Two More Chains. A chain is an old unit of measurement that’s used in forestry, and firefighting: 66 feet. It’s how we measure distance in line construction and other fireline operations. But “Two More Chains” can mean a couple of things. It can mean “almost there,” like give it your all, we’re in a sprint to the finish; but often it’s the answer to “how much further?” Which is like asking “are we there yet.” That answer is always “Two More Chains;” whether you’ve been putting saw line through double overhead brush all night long, or working to tie a burn into cold black. On any given shift, even if you can practically touch the ridgeline you’ve been working toward all day, you never truly know when you’re done, or how much further there is to go.
How have firefighting packs changed over the years?
This is a pretty interesting question to me, in particular, as a guy whose livelihood depends on thinking about where our packs have been, and more importantly, where they are, and where they could go. Fire packs are commonly referred to as “Line Gear.” Line gear used to be a variation on a military web belt, with shoulder harnessing and buckles to attach a larger pack. It was yellow and can still be bought through GSA. Fire packs are still often referred to as “web gear” and this is an excellent description of what they are: bags with a lot of 2” web harnessing, poorly padded, with no structure. This works all right when you’re carrying 15, maybe 20 lbs. But when you got up toward fifty, there were all sorts of problems.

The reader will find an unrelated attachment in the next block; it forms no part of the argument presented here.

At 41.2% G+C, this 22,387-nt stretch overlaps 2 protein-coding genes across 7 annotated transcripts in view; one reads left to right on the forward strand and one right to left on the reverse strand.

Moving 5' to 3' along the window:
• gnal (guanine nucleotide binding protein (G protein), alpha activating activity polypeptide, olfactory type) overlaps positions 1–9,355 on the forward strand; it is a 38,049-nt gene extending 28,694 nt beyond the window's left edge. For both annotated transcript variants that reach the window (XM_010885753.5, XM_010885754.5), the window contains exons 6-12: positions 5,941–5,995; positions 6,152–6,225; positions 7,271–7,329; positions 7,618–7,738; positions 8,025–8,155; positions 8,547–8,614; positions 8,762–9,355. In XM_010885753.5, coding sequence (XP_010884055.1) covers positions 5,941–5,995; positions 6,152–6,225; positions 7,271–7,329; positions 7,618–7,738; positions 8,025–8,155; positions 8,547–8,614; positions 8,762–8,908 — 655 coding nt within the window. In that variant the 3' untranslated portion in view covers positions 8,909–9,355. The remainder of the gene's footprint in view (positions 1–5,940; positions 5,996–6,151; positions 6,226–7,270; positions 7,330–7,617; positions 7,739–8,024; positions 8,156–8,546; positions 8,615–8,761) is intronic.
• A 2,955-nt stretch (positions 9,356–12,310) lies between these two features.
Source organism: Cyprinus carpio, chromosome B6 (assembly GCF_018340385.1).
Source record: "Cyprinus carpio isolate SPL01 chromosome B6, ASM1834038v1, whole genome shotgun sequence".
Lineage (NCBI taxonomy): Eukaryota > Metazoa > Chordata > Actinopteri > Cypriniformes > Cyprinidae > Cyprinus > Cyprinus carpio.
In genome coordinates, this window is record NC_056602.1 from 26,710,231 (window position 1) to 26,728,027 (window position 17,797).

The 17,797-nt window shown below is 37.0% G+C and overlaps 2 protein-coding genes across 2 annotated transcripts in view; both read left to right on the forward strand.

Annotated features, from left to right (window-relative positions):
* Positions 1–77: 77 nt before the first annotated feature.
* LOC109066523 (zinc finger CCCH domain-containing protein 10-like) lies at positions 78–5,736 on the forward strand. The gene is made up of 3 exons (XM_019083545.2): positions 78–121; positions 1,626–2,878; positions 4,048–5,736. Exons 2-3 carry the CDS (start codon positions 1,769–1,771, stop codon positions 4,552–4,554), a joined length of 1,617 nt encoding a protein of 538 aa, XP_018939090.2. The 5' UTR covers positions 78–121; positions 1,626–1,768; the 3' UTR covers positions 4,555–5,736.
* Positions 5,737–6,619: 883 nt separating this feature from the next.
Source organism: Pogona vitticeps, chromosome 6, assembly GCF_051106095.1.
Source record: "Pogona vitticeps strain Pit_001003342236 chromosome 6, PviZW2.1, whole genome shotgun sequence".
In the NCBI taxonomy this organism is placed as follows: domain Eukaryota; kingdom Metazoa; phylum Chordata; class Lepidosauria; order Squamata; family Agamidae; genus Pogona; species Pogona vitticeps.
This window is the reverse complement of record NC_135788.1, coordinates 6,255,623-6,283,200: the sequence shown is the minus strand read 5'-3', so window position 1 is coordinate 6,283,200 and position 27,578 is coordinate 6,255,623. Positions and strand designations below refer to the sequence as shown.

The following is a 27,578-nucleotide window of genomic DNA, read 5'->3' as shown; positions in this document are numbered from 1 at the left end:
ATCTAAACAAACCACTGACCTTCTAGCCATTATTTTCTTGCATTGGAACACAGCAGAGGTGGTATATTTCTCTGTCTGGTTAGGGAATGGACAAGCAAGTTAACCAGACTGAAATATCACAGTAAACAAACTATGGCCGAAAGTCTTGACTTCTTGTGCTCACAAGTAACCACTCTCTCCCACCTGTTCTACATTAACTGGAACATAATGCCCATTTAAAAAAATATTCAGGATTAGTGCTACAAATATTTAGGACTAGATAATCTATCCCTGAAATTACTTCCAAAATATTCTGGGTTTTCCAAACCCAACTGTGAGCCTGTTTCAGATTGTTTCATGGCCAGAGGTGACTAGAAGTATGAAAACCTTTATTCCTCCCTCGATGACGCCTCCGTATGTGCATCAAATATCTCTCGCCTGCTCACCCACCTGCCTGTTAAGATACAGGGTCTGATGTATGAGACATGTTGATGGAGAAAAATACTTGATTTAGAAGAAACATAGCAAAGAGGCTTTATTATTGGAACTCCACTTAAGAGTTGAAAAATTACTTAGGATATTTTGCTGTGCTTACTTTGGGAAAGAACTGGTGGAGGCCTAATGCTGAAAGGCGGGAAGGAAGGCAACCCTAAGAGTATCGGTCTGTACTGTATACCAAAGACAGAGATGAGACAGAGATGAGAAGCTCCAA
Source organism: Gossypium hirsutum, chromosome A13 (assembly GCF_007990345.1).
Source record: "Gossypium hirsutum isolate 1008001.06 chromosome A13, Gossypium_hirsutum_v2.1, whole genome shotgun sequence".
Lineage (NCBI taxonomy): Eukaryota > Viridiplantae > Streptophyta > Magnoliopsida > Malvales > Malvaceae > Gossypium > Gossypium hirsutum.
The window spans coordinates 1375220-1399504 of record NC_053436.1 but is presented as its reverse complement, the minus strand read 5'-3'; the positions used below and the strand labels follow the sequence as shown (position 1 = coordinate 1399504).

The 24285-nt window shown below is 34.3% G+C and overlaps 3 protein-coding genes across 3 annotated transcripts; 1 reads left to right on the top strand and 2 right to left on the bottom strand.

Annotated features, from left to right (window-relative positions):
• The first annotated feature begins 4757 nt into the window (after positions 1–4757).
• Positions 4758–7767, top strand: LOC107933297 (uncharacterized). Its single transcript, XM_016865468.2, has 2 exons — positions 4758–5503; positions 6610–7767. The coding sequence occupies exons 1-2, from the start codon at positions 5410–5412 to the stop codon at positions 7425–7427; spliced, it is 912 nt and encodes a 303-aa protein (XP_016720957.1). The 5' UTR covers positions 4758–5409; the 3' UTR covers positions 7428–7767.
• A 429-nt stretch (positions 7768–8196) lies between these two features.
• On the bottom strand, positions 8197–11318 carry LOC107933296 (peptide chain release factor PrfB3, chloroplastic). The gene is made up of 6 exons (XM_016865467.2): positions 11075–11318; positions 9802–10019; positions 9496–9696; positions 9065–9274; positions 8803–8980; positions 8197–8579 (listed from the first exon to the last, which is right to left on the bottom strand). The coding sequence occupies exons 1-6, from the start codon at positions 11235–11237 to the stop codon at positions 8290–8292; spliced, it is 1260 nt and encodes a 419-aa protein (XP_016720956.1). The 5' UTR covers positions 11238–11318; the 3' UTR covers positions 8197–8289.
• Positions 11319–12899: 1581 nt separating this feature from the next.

At some point fire packs made a shift toward large lumbar packs. This remains the industry standard today. In the eighties and nineties a company called Eagle Gear was the go-to for most Hotshot crews, and really commercialized the large lumbar pack design. This design has been the style in the Smokejumper world for a long time too. They build their gear themselves. Ergonomically the lumbar pack makes complete sense, keeping the bulk of the weight and center of gravity on the hips and low back.